See the infographic and read more here:
Amazing Stories, January, 1939
I love this excerpt from an article that’s over 70 years old. The money quote:
“The day will soon come when rocket trains, suspended between super-magnetic rails, will flash across the country.”
This more or less describes Elon Musk’s Hyperloop project that has started to get some media attention in the last few weeks. Like the Hyperloop, this concept proposed leveraging magnetism to reduce friction and increase the speed of mass transit. This piece serves as an example of how strong ideas must still wait to become viable until material sciences (and the forces of politics and economics) catch up.
It will be interesting to see whether the Hyperloop is similarly ahead of its time, or if it will be a project that moves from the page to production.
La Ruta de las Caras (The Route of Faces) - Cuenca, Spain
Intricate faces sculpted into the natural facade of the environment merge with the already-beautiful and symbolic landscape of the swamps of Buendia in a place known as the Ruta de las Caras. The name translates to “Route of the Faces,” where a series of hiking trails or “routes” take visitors along a cultural and artistic journey of spiritual discovery.
More on the formation of La Ruta de las Caras: The Route of Faces on Atlas Obscua…
This has to be near the top of “Really cool places to go during the day/Horrible place to be hanging out at night” list. You’d really make sure you were out of the park by sundown on this one.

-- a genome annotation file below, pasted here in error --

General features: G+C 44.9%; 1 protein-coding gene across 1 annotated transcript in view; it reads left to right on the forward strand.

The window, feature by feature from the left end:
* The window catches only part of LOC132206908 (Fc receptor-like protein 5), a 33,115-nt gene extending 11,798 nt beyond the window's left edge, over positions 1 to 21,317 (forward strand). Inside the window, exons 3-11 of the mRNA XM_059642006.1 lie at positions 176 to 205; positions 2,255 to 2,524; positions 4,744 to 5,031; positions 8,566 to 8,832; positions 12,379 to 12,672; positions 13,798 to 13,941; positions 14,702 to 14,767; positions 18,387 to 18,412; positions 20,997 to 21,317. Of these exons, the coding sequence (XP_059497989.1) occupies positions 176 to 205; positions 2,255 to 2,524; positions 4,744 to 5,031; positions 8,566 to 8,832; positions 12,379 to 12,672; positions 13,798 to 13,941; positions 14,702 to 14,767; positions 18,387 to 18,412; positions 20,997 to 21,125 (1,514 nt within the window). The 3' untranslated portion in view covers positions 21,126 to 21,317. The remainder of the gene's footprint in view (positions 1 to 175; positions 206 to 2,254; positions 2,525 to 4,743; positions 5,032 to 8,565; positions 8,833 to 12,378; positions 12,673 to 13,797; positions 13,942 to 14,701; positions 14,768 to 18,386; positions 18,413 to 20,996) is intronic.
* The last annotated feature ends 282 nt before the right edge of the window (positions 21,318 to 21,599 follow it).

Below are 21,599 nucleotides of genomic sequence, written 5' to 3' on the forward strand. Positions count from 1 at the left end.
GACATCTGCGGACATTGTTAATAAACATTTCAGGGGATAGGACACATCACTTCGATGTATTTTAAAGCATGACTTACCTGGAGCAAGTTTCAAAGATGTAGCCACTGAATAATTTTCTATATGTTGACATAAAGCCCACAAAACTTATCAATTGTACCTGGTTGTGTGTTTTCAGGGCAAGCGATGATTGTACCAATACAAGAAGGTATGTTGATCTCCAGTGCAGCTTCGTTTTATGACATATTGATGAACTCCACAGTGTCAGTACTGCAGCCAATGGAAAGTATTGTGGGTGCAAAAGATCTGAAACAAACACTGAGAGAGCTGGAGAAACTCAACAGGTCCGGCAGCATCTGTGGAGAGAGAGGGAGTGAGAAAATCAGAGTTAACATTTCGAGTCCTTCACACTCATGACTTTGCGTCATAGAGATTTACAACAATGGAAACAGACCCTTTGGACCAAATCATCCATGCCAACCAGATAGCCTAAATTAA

This is probably the funniest graphic we’ve made in a long time…
One of the stranger graphics you’ll likely see today, but a nice way to highlight some extremely large statuary from around the world. The Texas Tube Socks of Ozymandias are particularly entertaining. Although I’d imagine that even with a 40’ thumb, this guy would have some pretty tough luck hitchhiking.
At the recent San Diego Comic Con, a trailer was shown for Cosmos: A Space Time Odyssey, which will air on Fox in 2014. I am happy to report that not only does the trailer look *awesome*, but it shows that the spirit of the original series is very much alive. The first Cosmos uses a construct of Carl Sagan flying about the universe in a spaceship created with the best special effects available at the time- it’s nice to see that astrophysicist/rockstar Neil Tyson will be hosting the new series from a ship of his own, using the best effects available today.
Another interesting update from the original Cosmos is that the historical sequences will be animated, which I think is a nice alternative to the “guy dressed in Greek robes during the sequence about Archimedes” presentation of the original.
The trailer was presented at Comic Con during a panel that featured Ann Druyan, who was Carl Sagan’s wife and collaborator, and Neil Tyson. The article below does a nice job of summarizing the discussion of that panel as it relates to Cosmos and the future of human space exploration:
This is the Camatte 57, an electric kit car meant for families to build together as a project. It’s called the “57” because of the 57 colored panels that help give the car a unique personality. The car is made for kids to have fun driving around the neighborhood, but the parental seat also has it’s own steering and brake in case Little Alex turns into Speed Racer. The modular design and electric drivetrain could make building the car a good use of family fun time….but alas, it’s only a concept that Toyota brought to the Tokyo Toy Show.
Read the article and check out the video here: